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Publication numberUS6346585 B1
Publication typeGrant
Application numberUS 09/344,129
Publication dateFeb 12, 2002
Filing dateJun 24, 1999
Priority dateJun 24, 1999
Fee statusLapsed
Also published asCA2370691A1, DE60007992D1, DE60007992T2, EP1196462A1, EP1196462B1, WO2001000694A1
Publication number09344129, 344129, US 6346585 B1, US 6346585B1, US-B1-6346585, US6346585 B1, US6346585B1
InventorsJohn R. Johnson, James D. Burrington
Original AssigneeThe Lubrizol Corporation
Export CitationBiBTeX, EndNote, RefMan
External Links: USPTO, USPTO Assignment, Espacenet
Ammonium heteropolyacid catalized polymerization of olefins
US 6346585 B1
Abstract
Calcined ammonium salts of phosphotungstic acid salts are used to polymerize C2-C30 α-olefins and derivatives thereof to form highly reactive products having a high content of terminal vinylidene groups and β-isomers in resonance therewith.
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Claims(31)
What is claimed is:
1. A method for preparing polyisobutylene by polymerization of isobutylene, the method comprising:
contacting (a) isobutylene with (b) a catalyst comprising a partially or fully neutralized ammonium salt of a heteropolyacid,
wherein the polyisobutylene contains at least about 30 percent terminal vinylidene groups,
wherein said catalyst has been calcined at above 350° C. to about 500° C.;
whereby the efficiency of polymerization is increased compared to the efficiency in the absence of such calcining;
wherein the polyisobutylene has a {overscore (M)}w/{overscore (M)}n of at least about 9.58 and an {overscore (M)}n of about 500 to about 5000.
2. The method of claim 1 wherein the catalyst is a calcined ammonium salt of a phosphotungstic acid, a silicotungstic acid, a phosphomolybdic acid, or a silicomolybdic acid.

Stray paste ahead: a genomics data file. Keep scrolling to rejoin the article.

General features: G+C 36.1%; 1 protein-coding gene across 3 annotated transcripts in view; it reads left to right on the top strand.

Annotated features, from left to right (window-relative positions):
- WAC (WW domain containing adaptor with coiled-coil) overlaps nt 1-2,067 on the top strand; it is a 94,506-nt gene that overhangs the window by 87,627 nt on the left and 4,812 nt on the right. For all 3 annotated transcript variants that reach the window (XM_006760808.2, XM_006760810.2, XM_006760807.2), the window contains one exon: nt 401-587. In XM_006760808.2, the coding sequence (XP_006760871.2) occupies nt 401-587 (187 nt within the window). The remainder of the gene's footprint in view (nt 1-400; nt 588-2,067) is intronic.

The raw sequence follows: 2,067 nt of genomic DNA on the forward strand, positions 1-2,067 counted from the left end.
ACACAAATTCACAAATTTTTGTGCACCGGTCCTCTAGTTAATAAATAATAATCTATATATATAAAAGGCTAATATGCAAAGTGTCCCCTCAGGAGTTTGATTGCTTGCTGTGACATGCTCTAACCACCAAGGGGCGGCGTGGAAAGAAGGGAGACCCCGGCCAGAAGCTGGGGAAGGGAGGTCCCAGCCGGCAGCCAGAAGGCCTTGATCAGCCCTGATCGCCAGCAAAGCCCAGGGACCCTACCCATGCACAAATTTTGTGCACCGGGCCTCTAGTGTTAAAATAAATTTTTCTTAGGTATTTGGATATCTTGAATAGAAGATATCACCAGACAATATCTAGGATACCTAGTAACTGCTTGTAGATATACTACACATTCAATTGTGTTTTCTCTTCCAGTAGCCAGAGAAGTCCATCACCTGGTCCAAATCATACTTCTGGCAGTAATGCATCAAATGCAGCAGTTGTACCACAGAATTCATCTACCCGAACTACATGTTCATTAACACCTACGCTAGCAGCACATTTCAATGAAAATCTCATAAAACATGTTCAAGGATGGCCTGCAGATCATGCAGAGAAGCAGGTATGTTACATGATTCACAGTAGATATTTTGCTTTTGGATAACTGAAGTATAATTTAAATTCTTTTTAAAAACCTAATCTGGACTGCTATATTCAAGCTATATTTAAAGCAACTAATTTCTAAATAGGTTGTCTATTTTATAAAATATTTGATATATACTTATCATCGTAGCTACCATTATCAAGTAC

3. The method of claim 1 wherein the catalyst is a calcined ammonium salt of a phosphotungstic acid.
4. The method of claim 1 wherein the catalyst is a calcined ammonium salt of H3PW12O40.
5. The method of claim 1 wherein the catalyst is the product of calcining (NH4)3PW12O40.
6. The method of claim 5 wherein the catalyst has been calcined at about 450 to about 475° C.
7. The method of claim 1 wherein the catalyst is the product of calcining (NH4)2.5H0.5PW12O40.
8. The method of claim 7 wherein the catalyst has been calcined at above 350 to about 475° C.
9. The method of claim 7 wherein the catalyst has been calcined at above 375 to about 475° C.
10. The method of claim 1 wherein the catalyst has been calcined for about 5 minutes to about 16 hours.
11. The method of claim 1 wherein the catalyst has been calcined for about 30 minutes to about 8 hours.
12. The method of claim 11 wherein the catalyst has been calcined for about 1 to about 4 hours.
13. The method of claim 1 wherein the catalyst comprises a silica support.
14. The method of claim 1 wherein the polymerization reaction is conducted at a temperature of about −30° C. to about 20° C.
15. The method of claim 1 wherein the polymerization reaction is conducted at a temperature of about −20° C. to about 10° C.
16. The method of claim 1 wherein the polymerization reaction is conducted in a batch apparatus.
17. The method of claim 1 wherein the polymerization reaction is conducted in a continuous apparatus.
18. The method of claim 17 wherein the polymerization reaction is conducted in a continuous stirred tank reactor.
19. The method of claim 17 wherein the residence time is about 5 to about 60 minutes.
20. The method of claim 17 wherein the residence time is about 20 to about 40 minutes.
21. The method of claim 1 wherein the polymerization is conducted in the presence of a substantially inert hydrocarbon diluent.
22. The method of claim 1 wherein the polymer is prepared in a conversion of at least about 10%.
23. The method of claim 1 wherein said catalyst has been calcined for at least about 3 hours.
24. A polymer prepared by polymerization of at least one olefin, the polymerization method comprising:
contacting (a) at least one C2-C30 olefin or polymerizable derivatives thereof with (b) a catalyst comprising a partially or fully neutralized ammonium salt of a heteropolyacid,
wherein said catalyst has been calcined at above 375° C. to about 500° C.;
whereby the efficiency of polymerization is increased compared to the efficiency in the absence of such calcining;
said polymer having a {overscore (M)}n of about 2000 to about 5000 and {overscore (M)}w/{overscore (M)}n of about 9.58 to about 20.
25. The polymer of claim 24 wherein the olefin comprises isobutylene.
26. The polymer of claim 25 wherein the polymer is polyisobutylene.
27. The polymer of claim 26 wherein the polyisobutylene contains at least about 30 percent terminal vinylidene (I) groups.